Leading up to the 2017 college football season, the CFB Film Room Scouting Dept. is putting together a summer scouting series. We’re focusing on the top draft-eligible prospects entering the 2017 season and will be reviewing their strengths and weaknesses from an NFL scouting perspective.
Another polarizing player who is sure to leave an even bigger mark on college football this year is LSU junior Derrius Guice. In his freshman and sophomore campaigns Guice split time with college football sensation Leonard Fournette, but was still able to rack up over 1,800 yards with a mind-blowing 7.8 yards per carry.
With Fournette moving on to the NFL, it is now Guice’s turn to take the reins in the LSU backfield. Due to Fournette’s injuries last year we were able to get an idea of what Guice can do as the main back, and many believe he is better than Fournette, who was the fourth overall pick in the 2017 NFL draft.
Guice has some big shoes to fill but already has scouts drooling over what he can do on the field. In this installment of our summer scouting series, we will take a look a few of his strengths, as well as some weaknesses he will need to improve upon this upcoming season.
Derrius Guice possess excellent, albeit not elite quickness and change-of-direction ability and has the skills to make defenders miss in the open field. His most compelling trait is his balance and flexibility as he can take on hits and keep going.
Guice has incredibly powerful legs and recently squatted 600 pounds in offseason workouts. Although not considered a burner, he has plenty of speed to get to the outside and can also break off long runs. Here are a few plays that highlight his unique combination of quickness and balance:
The main thing I love about Guice is his running style. He is a no-nonsense, downhill runner that goes North/South in a hurry. He has the innate ability to see a hole, then uses his excellent athleticism to bust through it. Both of these plays are simple, yet effective. Guice sees the opening and explodes up the field:
Both of these runs resulted in touchdowns, but it is also the every down runs where Guice is able to gain yardage simply by and not dancing behind the line. These runs may not be flashy but they help his team immensely by limiting run stuffs and keeping them ahead of the chains.
In 2016, Guice was stuffed for zero or negative yards on just 18.5 percent of his carries—nearly equal to Fournette’s impressive 15.7 percent rate during his dominant 2015 campaign.
Guice may not be the most polished blocker in the backfield, but he certainly can hold his own. He possesses the traits needed in the NFL and displays a similar aggression in pass protection as he does as a runner. More specifically he is excellent at picking up blitzes with chip blocks.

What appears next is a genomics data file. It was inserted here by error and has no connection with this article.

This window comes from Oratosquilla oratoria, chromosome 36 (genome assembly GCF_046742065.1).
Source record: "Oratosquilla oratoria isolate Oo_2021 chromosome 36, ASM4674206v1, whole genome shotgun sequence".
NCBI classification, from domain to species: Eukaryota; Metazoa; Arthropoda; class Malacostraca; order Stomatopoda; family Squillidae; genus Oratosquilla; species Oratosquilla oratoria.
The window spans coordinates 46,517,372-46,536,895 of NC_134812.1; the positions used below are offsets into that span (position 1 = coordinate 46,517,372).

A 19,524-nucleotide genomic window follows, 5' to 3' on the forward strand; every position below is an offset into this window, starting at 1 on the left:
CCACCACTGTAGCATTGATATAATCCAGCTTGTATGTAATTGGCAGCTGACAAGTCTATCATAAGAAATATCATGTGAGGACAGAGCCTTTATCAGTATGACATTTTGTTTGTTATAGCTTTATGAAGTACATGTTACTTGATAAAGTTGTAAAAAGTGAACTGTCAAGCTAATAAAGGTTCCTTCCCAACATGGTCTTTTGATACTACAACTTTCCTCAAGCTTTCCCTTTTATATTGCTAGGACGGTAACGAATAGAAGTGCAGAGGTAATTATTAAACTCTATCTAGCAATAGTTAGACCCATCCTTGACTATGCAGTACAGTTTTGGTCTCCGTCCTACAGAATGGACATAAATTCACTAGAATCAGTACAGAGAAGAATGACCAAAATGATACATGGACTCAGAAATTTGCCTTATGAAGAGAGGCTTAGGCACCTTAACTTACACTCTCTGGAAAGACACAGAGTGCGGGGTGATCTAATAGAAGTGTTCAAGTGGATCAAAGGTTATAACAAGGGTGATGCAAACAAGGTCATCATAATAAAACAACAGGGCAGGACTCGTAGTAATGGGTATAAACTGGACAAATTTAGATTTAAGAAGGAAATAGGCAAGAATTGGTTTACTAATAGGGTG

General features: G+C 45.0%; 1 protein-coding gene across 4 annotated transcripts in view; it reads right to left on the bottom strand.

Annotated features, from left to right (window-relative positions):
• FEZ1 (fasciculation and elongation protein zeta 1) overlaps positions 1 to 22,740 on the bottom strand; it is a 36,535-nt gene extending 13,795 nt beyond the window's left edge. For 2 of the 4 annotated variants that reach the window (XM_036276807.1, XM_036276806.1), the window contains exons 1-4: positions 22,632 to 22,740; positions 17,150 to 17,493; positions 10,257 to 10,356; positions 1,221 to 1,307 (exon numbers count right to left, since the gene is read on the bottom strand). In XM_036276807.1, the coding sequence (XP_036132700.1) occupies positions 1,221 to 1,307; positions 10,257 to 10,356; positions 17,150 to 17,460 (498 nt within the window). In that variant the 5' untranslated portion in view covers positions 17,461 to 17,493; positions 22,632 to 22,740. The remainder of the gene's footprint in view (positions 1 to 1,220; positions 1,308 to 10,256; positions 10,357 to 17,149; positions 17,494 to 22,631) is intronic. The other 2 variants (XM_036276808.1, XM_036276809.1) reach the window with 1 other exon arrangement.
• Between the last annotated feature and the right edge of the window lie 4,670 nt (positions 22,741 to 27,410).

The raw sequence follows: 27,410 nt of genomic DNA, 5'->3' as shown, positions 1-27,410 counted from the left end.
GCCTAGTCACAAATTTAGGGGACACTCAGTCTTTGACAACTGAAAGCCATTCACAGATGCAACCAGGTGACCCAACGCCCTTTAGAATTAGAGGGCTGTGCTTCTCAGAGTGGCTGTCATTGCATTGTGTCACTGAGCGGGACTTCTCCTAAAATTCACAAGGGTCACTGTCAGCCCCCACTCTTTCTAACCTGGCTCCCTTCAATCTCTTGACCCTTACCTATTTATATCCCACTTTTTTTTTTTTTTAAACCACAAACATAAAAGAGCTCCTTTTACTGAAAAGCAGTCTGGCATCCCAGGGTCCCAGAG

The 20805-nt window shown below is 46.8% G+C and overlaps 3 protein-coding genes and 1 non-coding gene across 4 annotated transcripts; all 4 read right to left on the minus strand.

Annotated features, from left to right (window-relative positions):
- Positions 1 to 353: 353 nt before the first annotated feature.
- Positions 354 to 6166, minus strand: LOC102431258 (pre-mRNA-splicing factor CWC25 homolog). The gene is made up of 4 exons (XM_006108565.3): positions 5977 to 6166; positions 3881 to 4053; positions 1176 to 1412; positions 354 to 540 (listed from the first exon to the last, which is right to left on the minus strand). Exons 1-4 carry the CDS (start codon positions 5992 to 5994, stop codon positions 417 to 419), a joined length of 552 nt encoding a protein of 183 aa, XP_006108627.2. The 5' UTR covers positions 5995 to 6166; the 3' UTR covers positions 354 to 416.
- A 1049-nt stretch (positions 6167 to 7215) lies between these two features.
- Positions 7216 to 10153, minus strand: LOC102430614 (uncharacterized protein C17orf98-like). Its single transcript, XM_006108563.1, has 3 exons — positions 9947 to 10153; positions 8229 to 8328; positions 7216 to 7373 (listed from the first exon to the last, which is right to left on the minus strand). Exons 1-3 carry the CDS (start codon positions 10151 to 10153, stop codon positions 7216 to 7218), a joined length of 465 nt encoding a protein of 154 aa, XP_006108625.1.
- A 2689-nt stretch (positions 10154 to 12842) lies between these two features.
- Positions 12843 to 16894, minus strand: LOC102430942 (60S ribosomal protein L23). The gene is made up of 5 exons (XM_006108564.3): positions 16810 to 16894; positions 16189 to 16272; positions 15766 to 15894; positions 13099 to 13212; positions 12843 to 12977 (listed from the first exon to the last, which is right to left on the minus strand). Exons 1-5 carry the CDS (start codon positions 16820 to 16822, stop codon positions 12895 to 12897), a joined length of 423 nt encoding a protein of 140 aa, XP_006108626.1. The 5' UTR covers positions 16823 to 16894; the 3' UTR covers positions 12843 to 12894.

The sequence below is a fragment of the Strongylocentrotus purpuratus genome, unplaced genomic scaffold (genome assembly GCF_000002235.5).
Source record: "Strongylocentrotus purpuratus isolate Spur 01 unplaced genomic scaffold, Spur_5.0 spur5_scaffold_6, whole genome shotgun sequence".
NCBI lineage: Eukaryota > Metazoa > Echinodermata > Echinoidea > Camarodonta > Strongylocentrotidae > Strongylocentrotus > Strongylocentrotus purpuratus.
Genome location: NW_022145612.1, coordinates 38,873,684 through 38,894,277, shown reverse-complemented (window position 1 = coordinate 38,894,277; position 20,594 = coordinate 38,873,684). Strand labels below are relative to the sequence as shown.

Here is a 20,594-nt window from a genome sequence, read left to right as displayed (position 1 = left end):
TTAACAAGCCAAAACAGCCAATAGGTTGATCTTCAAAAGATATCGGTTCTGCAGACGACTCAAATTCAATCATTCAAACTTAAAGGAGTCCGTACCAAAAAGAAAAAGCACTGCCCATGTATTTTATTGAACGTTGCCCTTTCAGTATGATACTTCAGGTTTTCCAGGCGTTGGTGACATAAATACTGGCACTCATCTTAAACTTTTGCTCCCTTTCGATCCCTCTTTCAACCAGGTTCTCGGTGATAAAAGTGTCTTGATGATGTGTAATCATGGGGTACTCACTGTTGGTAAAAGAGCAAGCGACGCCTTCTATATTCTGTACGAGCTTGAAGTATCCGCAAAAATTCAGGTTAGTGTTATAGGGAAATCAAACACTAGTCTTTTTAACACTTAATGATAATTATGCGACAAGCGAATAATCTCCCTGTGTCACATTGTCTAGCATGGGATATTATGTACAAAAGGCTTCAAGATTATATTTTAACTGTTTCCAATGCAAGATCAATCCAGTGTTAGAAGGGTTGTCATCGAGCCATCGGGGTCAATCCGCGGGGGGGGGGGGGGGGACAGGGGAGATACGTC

Although Guice is great at chipping, he could use some work setting up his base and having a strong initial punch. There are times he lunges towards the defenders and come up empty.
Given his athleticism, Guice is a very capable receiver out of the backfield when called upon. The issue is, LSU rarely utilizes their running backs in the passing game.
On film, he has shown the ability to create separation over the middle, and has the ability to generate decent yardage on screen plays. Guice will need to improve on catching the ball with his hands, as he has a tendency to bobble the ball.
Guice is not quite the physical specimen that Leonard Fournette is, but he has a much more well-rounded skill set at this stage in their careers. Not only does Guice possess incredible power and the ability to drive the pile, he is also quick and capable of making defenders miss with ease. Guice an excellent runner, but is also a serviceable back in third-down situations.
There really is not one area where he needs significant improvement. However, if Guice wants to be the number one running back taken he may need to have an increased role in the passing game. Guice will need to prove he can catch the ball consistently and without a bobble.
Unfortunately, Guice might not get that chance while running in LSU’s zone and power run scheme. Because of this, Guice will have to take advantage of every opportunity he gets to showcase his skills as a receiver.